Why do firms and Governments hire consultants?
In a recent Economist podcast, the paper tackled this question. It focused on the rise of McKinsey, Bain & BCG (aka MBB), their reputation for earning ‘fat fees’ and controversies, for example McKinsey’s work in China and Saudi Arabia.
For many, including the Economist it seems, the role of consultants is shrouded in mystery.
On the podcast I learnt MBB revenues have doubled in the last 5 years and these firms now employ over 70,000 staff.
Most consultancies, including these giants, are either partnerships or privately held, meaning there’s few published metrics on their performance. This opacity exacerbates their secrecy, and to some extent I’d argue, contributes to their allure.
One interviewee on the podcast, who had recently left Bain, theorised several drivers behind MBB’s growth including internationalisation, DX (digital transformation), and most recently ECG (Economy for the Common Good) projects. He added that consultants had moved beyond providing strategic advice to implementation, hence assignments had got longer (and therefore more costly).
I enjoyed the podcast but expected to hear more perspectives from consulting clients. Unfortunately these weren’t forthcoming.
So why do CEOs hire consulting firms?
Having spent the last few years consulting, here are some takes:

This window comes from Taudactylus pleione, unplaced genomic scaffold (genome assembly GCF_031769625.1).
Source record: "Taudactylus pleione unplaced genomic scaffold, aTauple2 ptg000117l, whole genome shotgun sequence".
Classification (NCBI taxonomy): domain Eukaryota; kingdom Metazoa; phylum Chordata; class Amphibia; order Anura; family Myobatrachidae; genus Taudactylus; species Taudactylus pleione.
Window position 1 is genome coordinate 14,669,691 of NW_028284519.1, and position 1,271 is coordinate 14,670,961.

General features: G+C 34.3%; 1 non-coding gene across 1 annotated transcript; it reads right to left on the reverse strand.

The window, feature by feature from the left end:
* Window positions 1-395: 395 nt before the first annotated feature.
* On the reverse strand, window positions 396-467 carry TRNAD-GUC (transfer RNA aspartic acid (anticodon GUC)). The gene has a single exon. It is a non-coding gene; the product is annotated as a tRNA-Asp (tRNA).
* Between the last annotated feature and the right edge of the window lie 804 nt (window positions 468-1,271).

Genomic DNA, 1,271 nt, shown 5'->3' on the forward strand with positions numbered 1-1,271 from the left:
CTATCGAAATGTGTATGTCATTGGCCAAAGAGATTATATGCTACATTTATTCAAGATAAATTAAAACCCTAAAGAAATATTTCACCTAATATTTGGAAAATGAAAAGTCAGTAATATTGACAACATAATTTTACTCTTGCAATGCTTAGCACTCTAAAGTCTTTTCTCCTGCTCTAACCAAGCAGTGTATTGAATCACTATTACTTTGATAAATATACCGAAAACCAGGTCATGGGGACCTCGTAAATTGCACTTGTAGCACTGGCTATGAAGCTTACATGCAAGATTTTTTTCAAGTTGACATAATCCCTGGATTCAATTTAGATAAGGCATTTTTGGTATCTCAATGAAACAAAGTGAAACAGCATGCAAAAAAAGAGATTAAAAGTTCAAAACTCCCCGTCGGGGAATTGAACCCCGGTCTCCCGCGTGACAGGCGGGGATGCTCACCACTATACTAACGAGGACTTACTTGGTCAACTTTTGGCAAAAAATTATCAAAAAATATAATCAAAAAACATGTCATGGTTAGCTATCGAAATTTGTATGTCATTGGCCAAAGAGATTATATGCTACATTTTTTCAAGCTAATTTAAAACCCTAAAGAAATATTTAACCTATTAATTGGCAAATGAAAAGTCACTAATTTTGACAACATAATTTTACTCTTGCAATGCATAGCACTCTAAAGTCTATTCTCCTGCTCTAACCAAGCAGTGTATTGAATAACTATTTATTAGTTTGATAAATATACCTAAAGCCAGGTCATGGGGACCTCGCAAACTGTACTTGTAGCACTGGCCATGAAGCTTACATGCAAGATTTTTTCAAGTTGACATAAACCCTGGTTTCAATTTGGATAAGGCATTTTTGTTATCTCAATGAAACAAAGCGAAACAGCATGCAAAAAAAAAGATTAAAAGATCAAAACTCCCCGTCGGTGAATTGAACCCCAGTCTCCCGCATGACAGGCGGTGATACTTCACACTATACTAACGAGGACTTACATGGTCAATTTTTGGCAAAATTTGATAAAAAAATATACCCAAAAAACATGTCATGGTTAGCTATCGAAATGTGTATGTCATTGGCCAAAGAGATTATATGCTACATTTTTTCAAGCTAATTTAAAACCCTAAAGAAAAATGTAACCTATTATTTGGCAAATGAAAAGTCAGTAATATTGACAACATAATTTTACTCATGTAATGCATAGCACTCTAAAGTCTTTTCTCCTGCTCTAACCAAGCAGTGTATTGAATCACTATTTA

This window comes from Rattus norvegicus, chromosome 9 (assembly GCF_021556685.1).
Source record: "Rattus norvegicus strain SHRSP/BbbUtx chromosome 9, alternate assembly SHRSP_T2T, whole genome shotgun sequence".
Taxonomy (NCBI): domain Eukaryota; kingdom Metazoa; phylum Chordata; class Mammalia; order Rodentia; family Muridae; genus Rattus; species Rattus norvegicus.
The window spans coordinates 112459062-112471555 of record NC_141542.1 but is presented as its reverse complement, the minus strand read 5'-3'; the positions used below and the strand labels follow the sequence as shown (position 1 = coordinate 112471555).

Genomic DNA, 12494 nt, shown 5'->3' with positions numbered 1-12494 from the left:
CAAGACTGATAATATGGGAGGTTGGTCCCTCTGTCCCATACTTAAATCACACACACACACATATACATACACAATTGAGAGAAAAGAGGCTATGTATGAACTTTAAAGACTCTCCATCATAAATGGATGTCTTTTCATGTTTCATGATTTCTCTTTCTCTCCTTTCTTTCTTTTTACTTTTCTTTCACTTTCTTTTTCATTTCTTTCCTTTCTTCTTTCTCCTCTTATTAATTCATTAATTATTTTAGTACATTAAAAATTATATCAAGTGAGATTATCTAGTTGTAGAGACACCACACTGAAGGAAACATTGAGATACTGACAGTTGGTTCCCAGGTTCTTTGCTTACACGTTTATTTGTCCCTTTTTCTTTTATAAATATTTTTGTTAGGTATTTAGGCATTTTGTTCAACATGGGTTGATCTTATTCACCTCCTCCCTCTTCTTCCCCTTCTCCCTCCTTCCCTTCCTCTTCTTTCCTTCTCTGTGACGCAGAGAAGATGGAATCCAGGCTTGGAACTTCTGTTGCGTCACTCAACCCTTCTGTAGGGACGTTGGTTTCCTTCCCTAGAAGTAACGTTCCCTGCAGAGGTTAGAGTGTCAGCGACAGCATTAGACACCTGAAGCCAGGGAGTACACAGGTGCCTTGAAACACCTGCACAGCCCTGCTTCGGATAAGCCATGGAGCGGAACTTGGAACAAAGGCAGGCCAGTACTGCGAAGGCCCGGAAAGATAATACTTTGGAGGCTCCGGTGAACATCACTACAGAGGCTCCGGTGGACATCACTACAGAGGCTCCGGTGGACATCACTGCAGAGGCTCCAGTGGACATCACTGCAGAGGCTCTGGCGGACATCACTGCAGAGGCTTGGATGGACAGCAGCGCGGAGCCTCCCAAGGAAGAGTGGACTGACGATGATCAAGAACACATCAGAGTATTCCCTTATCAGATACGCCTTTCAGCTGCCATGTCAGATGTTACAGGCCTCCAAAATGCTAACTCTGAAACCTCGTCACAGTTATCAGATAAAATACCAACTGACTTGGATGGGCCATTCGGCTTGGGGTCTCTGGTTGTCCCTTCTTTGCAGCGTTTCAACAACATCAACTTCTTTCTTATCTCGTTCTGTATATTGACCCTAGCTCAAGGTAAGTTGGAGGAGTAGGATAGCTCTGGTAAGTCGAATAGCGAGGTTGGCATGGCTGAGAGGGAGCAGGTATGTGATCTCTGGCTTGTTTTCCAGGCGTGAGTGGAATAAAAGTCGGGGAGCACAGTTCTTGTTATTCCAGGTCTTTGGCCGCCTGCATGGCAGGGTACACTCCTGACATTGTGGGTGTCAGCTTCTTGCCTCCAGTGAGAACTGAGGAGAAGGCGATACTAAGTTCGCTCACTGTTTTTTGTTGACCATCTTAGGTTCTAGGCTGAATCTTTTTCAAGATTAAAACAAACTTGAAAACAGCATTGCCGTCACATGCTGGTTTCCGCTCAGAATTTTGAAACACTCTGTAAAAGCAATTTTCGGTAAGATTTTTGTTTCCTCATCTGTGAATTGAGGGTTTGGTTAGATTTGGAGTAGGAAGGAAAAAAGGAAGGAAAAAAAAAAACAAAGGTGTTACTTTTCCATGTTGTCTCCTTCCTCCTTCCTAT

Many companies don’t have the breadth of staff to handle complex assignments, beyond their day jobs. Often teams are swamped managing operations or fire fighting. Western companies in particular have shaved off significant chunks of people overhead, and young talent is increasingly mobile. The internal bench strength isn’t always there.
Need advice on new geographies or require an entirely different capability set? Good consulting firms have you covered.
Need advice, and fast? Big consulting firms can put hundreds of people into a project literally overnight. Imagine having to hire, or get approval, for that number?
Want to hear or confirm some unpleasant truths? Often the CEO, especially when they’re newly appointed, seeks a more objective appraisal. Anyone who’s worked in a big corporate knows there are always vested interests, excuses; and let’s not forget the silos!
Hence leadership is often lonely. CEOs are paid to take big decisions but they’re typically realistic and recognise they don’t have all the answers; increasingly they only have one chance.
It’s become increasingly common for senior executives to have a background in consulting. Think Laxman Narasimhan at Starbucks, who is ex-McKinsey, for example. Where will he turn for advice?
Yes it’s true consulting fees can be hefty. However, they’re usually not an ongoing component of SG&A, unlike full time staff, so actually these fees can be easier to justify when reporting.
The podcast talked up the intellectual prowess of consultancies’ staff. McKinsey hires a lot of PHDs and Rhodes scholars, said one participant. No doubt, but it’s not just their pure intellect, it’s the consultants’ business experience and networks which are a more tangible pull in my experience.
I was on the client side for nearly 20 years; it can be myopic. You notice what is happening elsewhere and ask why. Often you remain in the dark. Imagine never going to the doctor. That’s where great consultants help.